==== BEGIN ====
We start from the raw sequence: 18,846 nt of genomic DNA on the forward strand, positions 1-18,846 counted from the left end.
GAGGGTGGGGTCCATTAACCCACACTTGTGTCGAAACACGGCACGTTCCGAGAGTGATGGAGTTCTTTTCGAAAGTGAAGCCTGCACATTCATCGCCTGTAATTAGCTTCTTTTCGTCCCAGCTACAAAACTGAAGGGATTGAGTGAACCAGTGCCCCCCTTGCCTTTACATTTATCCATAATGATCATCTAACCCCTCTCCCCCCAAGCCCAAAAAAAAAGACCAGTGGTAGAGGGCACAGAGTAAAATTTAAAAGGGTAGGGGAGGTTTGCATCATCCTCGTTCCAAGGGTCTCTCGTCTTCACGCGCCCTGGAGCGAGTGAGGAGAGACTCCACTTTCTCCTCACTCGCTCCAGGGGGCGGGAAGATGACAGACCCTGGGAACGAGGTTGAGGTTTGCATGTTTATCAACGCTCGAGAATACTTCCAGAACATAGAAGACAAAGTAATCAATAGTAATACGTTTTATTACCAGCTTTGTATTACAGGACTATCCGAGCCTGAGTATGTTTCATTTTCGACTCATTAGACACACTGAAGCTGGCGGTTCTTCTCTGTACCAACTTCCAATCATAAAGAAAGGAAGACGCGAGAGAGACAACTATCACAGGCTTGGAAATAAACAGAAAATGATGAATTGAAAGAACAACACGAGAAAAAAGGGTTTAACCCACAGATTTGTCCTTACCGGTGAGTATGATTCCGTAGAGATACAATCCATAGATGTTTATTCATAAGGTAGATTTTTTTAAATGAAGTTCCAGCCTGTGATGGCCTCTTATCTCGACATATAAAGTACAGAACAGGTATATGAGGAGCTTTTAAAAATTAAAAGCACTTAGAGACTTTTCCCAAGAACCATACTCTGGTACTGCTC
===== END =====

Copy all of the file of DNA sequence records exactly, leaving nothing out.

We start from the raw sequence: 18,846 nt of genomic DNA on the forward strand, positions 1-18,846 counted from the left end.
GAGGGTGGGGTCCATTAACCCACACTTGTGTCGAAACACGGCACGTTCCGAGAGTGATGGAGTTCTTTTCGAAAGTGAAGCCTGCACATTCATCGCCTGTAATTAGCTTCTTTTCGTCCCAGCTACAAAACTGAAGGGATTGAGTGAACCAGTGCCCCCCTTGCCTTTACATTTATCCATAATGATCATCTAACCCCTCTCCCCCCAAGCCCAAAAAAAAAGACCAGTGGTAGAGGGCACAGAGTAAAATTTAAAAGGGTAGGGGAGGTTTGCATCATCCTCGTTCCAAGGGTCTCTCGTCTTCACGCGCCCTGGAGCGAGTGAGGAGAGACTCCACTTTCTCCTCACTCGCTCCAGGGGGCGGGAAGATGACAGACCCTGGGAACGAGGTTGAGGTTTGCATGTTTATCAACGCTCGAGAATACTTCCAGAACATAGAAGACAAAGTAATCAATAGTAATACGTTTTATTACCAGCTTTGTATTACAGGACTATCCGAGCCTGAGTATGTTTCATTTTCGACTCATTAGACACACTGAAGCTGGCGGTTCTTCTCTGTACCAACTTCCAATCATAAAGAAAGGAAGACGCGAGAGAGACAACTATCACAGGCTTGGAAATAAACAGAAAATGATGAATTGAAAGAACAACACGAGAAAAAAGGGTTTAACCCACAGATTTGTCCTTACCGGTGAGTATGATTCCGTAGAGATACAATCCATAGATGTTTATTCATAAGGTAGATTTTTTTAAATGAAGTTCCAGCCTGTGATGGCCTCTTATCTCGACATATAAAGTACAGAACAGGTATATGAGGAGCTTTTAAAAATTAAAAGCACTTAGAGACTTTTCCCAAGAACCATACTCTGGTACTGCTC